You can test the image running the following:
$ qemu -hda /path/to/xp.cow
Building ADLO payload
First, download LinuxBIOSv2 source code.
Go to ADLO's directory:
$ cd LinuxBIOSv2/util/ADLO $ make
Check the README file to see some information about installing as86 + patch in order to compile bochs' bios. You can also get a prepatched version of as86. I downloaded the newest version and patched it. After running make, a file named payload will be generated.
Now it is time to build linuxBIOSv3. You should first download it:
$ svn co svn://linuxbios.org/repository/LinuxBIOSv3 $ cd LinuxBIOSv3/ $ make menuconfig
There are few options that should be enabled:
Mainboard->Mainboard vendor->Emulated Systems Mainboard->Mainboard model->QEMU x86 Payload->An ELF executable payload file Payload->Payload path and filename->Set the Path to ADLO's payload generated in the previous step
Exit and when asked to generate a config file say yes. After, execute:
This creates a LinuxBIOS image named /build/bios.bin. Copy this file to a specific folder.
Before trying to run everything together, we should copy a file named vgabios-cirrus.bin to the same folder where the bios.bin file is. This file can be found in the qemu directory at qemu-0.9.0/pc-bios. Let's try to boot everything. Just execute this:
$ qemu -L path/to/bios.bin -hda win2k.cow -serial stdio
The -L option allows us to inform the path for BIOS, VGA BIOS and keymaps.
Unfortunately it hangs as soon as the progress bar finishes. I get the following errors due to interrupt calls from MBR code, in our case GRUB.
int13_harddisk: function 41, unmapped device for ELDL=81 int13_harddisk: function 08, unmapped device for ELDL=81 *** int 15h function AX=00C0, BX=0000 not yet supported! *** int 15h function AX=5300, BX=0000 not yet supported!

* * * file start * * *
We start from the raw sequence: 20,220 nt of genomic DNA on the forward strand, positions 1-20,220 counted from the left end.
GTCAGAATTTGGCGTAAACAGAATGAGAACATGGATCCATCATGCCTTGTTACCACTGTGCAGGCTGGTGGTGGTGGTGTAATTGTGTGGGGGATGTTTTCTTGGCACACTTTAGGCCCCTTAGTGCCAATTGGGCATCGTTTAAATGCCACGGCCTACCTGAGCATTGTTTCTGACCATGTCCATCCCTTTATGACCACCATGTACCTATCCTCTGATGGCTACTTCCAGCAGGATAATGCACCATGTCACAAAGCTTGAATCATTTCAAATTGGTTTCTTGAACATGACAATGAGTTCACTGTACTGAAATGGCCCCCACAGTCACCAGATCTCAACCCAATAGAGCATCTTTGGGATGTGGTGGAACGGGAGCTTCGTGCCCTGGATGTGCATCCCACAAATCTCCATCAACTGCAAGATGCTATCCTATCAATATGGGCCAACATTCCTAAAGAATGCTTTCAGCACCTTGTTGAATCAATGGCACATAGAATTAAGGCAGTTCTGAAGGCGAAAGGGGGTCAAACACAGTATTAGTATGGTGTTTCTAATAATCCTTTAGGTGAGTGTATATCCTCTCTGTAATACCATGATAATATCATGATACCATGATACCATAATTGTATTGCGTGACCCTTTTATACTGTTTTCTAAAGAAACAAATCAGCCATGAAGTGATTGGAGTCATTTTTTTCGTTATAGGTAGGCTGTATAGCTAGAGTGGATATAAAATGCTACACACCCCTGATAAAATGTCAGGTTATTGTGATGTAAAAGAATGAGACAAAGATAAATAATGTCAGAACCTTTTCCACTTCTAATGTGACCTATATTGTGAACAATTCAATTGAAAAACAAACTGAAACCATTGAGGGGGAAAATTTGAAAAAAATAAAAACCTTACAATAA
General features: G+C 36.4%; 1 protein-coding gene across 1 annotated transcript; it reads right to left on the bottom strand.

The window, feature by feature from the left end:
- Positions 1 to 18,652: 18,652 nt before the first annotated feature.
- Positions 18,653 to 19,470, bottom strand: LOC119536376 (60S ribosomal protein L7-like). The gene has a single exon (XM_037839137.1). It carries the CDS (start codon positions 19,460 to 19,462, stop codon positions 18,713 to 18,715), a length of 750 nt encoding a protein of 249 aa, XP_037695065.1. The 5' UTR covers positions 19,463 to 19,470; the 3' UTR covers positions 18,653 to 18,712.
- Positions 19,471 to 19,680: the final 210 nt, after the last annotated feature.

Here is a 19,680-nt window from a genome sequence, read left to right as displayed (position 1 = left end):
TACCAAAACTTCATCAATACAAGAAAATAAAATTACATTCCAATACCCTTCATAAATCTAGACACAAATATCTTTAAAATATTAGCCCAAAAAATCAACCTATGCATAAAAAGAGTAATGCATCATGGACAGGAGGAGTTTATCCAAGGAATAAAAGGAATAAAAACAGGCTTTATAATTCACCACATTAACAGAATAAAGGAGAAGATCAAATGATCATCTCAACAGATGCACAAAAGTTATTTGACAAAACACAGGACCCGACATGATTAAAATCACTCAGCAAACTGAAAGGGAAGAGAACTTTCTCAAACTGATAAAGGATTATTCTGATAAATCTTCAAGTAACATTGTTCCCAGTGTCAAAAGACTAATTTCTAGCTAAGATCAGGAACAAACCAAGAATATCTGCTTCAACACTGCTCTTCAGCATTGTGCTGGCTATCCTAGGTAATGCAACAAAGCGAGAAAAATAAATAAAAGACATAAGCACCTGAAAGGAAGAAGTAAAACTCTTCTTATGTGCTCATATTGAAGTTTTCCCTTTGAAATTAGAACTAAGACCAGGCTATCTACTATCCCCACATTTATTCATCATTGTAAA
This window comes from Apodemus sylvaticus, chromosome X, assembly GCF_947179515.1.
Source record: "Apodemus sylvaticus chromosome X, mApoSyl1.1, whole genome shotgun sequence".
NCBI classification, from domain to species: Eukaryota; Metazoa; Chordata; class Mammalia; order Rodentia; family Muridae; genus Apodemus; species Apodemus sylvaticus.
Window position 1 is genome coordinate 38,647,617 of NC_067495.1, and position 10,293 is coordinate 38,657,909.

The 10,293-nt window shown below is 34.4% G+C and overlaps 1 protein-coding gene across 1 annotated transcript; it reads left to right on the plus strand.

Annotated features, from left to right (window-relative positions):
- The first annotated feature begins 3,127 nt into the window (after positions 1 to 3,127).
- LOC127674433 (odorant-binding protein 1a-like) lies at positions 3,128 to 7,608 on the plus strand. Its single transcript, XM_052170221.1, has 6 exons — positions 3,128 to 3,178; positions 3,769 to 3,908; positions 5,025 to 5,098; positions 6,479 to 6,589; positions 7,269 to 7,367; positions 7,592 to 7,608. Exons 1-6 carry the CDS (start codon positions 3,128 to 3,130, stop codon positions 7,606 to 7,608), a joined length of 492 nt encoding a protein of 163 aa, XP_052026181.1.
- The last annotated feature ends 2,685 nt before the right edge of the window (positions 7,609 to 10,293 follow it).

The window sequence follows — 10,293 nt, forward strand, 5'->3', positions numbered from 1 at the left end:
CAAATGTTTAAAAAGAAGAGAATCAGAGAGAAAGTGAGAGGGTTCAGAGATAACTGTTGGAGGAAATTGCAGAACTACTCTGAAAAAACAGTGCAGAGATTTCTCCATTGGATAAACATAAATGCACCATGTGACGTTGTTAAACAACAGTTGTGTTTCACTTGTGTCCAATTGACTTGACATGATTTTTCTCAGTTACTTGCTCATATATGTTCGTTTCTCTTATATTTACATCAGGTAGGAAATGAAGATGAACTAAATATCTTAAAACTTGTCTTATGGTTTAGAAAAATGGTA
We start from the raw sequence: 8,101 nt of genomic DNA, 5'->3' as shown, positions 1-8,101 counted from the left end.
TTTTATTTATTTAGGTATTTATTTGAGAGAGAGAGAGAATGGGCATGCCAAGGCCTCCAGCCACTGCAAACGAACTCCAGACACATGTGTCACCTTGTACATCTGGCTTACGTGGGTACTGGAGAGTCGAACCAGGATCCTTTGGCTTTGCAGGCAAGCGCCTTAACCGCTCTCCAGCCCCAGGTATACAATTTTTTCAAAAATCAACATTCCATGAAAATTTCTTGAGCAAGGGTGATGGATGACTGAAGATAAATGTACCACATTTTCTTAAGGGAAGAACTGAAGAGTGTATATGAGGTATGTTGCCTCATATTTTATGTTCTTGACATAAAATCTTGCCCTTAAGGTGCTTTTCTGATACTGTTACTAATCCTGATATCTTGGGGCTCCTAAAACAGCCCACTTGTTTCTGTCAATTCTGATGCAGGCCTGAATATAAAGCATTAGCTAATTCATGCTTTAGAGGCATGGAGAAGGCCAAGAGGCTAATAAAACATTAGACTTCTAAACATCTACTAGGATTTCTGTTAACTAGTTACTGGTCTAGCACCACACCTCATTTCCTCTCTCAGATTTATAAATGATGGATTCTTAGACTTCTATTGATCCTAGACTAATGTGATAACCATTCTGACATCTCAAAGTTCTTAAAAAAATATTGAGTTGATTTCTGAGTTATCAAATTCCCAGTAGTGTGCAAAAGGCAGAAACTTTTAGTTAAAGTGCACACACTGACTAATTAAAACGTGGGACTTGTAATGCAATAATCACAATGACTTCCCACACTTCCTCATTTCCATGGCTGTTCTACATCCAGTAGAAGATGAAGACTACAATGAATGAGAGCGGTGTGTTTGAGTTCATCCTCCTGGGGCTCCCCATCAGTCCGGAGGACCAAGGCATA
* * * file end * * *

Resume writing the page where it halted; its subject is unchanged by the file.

int13 function 41 -> (with BX = 55AAh) is a check for the "Installation of the INT 13 BIOS Extensions" in Memory. int13 function 08 -> Get Drive Parameters
Even though some keyboard error messages are displayed, the keyboard works correctly with LinuxBIOSv3 (It has a wrong behavior with LinuxBIOSv2):
KBD: int09h_handler(): unknown scancode read: 0x72! KBD: int09h_handler(): unknown scancode read: 0x75! KBD: int09h_handler(): unknown scancode read: 0x74!
While doing few tests, I found out the errors mentioned above are not responsible for boot failure since QEMU plus its original bios (bochs bios) also outputs them while booting windows (to enable QEMU bios debug messages check building Qemu section above). Since QEMU is able to boot windows 2000 and windows XP I have been focusing on the bios it uses. Qemu uses a full bochs bios, which consists of some initialization code found in a file named rombios32.c and a set of emulated DOS interrupts. LinuxBIOS/ADLO, uses bochs bios partially, since all the initialization code is found in LinuxBIOS and ADLO. Now we have to find out what is misssing in LinuxBIOS/ADLO initialization.
When using an image with no ACPI support I got a little farther in the boot process but a blue screen shows up with this message: *** STOP: 0x0000007B (0xF781B84C,0xC0000034,0x00000000,0x00000000) INACCESSIBLE_BOOT_DEVICE
Debugging using GDB
Recompile qemu with this patch in order to disable timer interrupts.
qemu-0.9.0$ patch -p0 <../qemu-20061108-debug-on-linux.patch qemu-0.9.0$ ./configure --cc=/opt/gcc34/bin/gcc --target-list=i386-softmmu && make qemu-0.9.0/i386-softmmu$ gdb qemu (gdb) set args -L path/to/bios.bin -hda path/to/win2k.cow (gdb) break main (gdb) run
These are some of my results. Now, I am trying to determine the specific point where windows 2000 hangs and appreciate any help. Hope we can boot windows 2000/XP/Vista very soon.